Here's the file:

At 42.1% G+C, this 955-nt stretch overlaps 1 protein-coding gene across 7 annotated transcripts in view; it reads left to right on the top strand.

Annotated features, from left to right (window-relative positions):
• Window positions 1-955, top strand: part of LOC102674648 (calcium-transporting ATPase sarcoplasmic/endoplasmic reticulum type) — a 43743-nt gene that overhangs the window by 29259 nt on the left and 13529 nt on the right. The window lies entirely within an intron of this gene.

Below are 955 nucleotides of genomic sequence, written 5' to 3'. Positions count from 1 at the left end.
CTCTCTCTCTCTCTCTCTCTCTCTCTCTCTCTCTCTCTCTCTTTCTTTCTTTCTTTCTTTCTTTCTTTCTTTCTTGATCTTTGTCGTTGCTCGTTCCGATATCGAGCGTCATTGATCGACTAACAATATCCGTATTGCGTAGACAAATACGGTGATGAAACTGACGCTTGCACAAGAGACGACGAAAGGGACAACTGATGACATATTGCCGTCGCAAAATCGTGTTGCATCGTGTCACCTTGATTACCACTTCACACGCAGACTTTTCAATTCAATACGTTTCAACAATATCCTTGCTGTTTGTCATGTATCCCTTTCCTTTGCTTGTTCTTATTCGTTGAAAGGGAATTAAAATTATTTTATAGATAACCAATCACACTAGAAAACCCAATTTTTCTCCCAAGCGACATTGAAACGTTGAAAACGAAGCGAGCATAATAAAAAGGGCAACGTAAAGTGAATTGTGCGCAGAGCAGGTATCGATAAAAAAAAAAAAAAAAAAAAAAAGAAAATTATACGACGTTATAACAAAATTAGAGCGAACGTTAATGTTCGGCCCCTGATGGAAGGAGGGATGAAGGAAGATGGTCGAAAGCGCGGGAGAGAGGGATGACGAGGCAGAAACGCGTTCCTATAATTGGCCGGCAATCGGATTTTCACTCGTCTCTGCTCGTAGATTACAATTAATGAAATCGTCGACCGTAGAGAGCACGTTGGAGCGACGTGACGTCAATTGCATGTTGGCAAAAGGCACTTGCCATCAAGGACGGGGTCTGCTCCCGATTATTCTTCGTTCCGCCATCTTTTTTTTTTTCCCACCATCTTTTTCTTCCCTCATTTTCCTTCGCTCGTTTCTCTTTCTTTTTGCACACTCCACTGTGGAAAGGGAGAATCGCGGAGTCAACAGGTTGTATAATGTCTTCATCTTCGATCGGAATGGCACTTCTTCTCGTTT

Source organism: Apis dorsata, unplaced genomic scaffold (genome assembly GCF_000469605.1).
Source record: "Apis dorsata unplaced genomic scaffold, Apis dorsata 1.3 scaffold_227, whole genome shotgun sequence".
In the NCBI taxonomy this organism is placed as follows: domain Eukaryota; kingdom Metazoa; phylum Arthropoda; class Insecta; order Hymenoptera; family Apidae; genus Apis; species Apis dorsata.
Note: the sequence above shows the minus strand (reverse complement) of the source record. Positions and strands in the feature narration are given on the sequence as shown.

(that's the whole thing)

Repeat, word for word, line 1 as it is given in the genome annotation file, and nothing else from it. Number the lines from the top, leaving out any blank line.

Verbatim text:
At 42.1% G+C, this 955-nt stretch overlaps 1 protein-coding gene across 7 annotated transcripts in view; it reads left to right on the top strand.